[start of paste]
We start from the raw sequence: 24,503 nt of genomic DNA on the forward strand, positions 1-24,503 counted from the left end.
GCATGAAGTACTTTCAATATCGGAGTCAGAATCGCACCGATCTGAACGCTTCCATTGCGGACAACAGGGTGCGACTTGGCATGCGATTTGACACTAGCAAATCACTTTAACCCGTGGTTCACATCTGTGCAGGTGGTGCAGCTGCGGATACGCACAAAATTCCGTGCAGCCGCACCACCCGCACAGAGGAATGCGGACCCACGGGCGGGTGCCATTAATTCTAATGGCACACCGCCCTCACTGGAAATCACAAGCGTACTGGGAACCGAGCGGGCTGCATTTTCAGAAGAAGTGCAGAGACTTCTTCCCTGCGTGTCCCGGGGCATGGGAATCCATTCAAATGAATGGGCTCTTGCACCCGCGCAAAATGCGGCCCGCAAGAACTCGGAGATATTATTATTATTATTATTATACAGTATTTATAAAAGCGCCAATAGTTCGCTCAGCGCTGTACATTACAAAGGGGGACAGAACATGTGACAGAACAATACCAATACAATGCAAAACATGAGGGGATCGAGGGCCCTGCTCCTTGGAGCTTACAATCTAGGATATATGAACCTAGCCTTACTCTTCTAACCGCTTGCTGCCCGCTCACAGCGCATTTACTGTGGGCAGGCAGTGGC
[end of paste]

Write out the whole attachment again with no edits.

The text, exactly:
We start from the raw sequence: 24,503 nt of genomic DNA on the forward strand, positions 1-24,503 counted from the left end.
GCATGAAGTACTTTCAATATCGGAGTCAGAATCGCACCGATCTGAACGCTTCCATTGCGGACAACAGGGTGCGACTTGGCATGCGATTTGACACTAGCAAATCACTTTAACCCGTGGTTCACATCTGTGCAGGTGGTGCAGCTGCGGATACGCACAAAATTCCGTGCAGCCGCACCACCCGCACAGAGGAATGCGGACCCACGGGCGGGTGCCATTAATTCTAATGGCACACCGCCCTCACTGGAAATCACAAGCGTACTGGGAACCGAGCGGGCTGCATTTTCAGAAGAAGTGCAGAGACTTCTTCCCTGCGTGTCCCGGGGCATGGGAATCCATTCAAATGAATGGGCTCTTGCACCCGCGCAAAATGCGGCCCGCAAGAACTCGGAGATATTATTATTATTATTATTATACAGTATTTATAAAAGCGCCAATAGTTCGCTCAGCGCTGTACATTACAAAGGGGGACAGAACATGTGACAGAACAATACCAATACAATGCAAAACATGAGGGGATCGAGGGCCCTGCTCCTTGGAGCTTACAATCTAGGATATATGAACCTAGCCTTACTCTTCTAACCGCTTGCTGCCCGCTCACAGCGCATTTACTGTGGGCAGGCAGTGGC